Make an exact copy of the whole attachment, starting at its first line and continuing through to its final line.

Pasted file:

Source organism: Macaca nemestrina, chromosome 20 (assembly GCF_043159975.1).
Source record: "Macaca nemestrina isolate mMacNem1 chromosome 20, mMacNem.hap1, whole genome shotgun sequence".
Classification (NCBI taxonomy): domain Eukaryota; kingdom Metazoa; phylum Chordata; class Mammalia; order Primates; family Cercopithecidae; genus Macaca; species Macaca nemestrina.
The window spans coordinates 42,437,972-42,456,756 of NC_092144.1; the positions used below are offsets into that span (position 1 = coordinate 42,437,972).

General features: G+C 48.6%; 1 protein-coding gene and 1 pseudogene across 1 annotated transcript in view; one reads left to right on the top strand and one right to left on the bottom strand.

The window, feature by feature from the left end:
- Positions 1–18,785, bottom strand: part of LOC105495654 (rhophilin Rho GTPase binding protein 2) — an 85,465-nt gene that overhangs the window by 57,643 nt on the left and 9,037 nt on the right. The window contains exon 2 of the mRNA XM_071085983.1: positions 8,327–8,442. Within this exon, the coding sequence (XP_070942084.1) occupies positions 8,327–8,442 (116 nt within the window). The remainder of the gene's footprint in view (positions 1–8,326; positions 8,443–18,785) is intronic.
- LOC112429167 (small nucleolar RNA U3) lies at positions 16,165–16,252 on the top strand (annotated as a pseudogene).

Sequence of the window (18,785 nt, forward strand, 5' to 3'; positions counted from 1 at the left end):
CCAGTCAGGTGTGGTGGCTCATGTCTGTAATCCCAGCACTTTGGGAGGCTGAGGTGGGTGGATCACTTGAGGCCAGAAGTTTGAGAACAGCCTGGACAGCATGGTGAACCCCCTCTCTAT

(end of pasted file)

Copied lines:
Source organism: Macaca nemestrina, chromosome 20 (assembly GCF_043159975.1).
Source record: "Macaca nemestrina isolate mMacNem1 chromosome 20, mMacNem.hap1, whole genome shotgun sequence".
Classification (NCBI taxonomy): domain Eukaryota; kingdom Metazoa; phylum Chordata; class Mammalia; order Primates; family Cercopithecidae; genus Macaca; species Macaca nemestrina.
The window spans coordinates 42,437,972-42,456,756 of NC_092144.1; the positions used below are offsets into that span (position 1 = coordinate 42,437,972).

General features: G+C 48.6%; 1 protein-coding gene and 1 pseudogene across 1 annotated transcript in view; one reads left to right on the top strand and one right to left on the bottom strand.

The window, feature by feature from the left end:
- Positions 1–18,785, bottom strand: part of LOC105495654 (rhophilin Rho GTPase binding protein 2) — an 85,465-nt gene that overhangs the window by 57,643 nt on the left and 9,037 nt on the right. The window contains exon 2 of the mRNA XM_071085983.1: positions 8,327–8,442. Within this exon, the coding sequence (XP_070942084.1) occupies positions 8,327–8,442 (116 nt within the window). The remainder of the gene's footprint in view (positions 1–8,326; positions 8,443–18,785) is intronic.
- LOC112429167 (small nucleolar RNA U3) lies at positions 16,165–16,252 on the top strand (annotated as a pseudogene).

Sequence of the window (18,785 nt, forward strand, 5' to 3'; positions counted from 1 at the left end):
CCAGTCAGGTGTGGTGGCTCATGTCTGTAATCCCAGCACTTTGGGAGGCTGAGGTGGGTGGATCACTTGAGGCCAGAAGTTTGAGAACAGCCTGGACAGCATGGTGAACCCCCTCTCTAT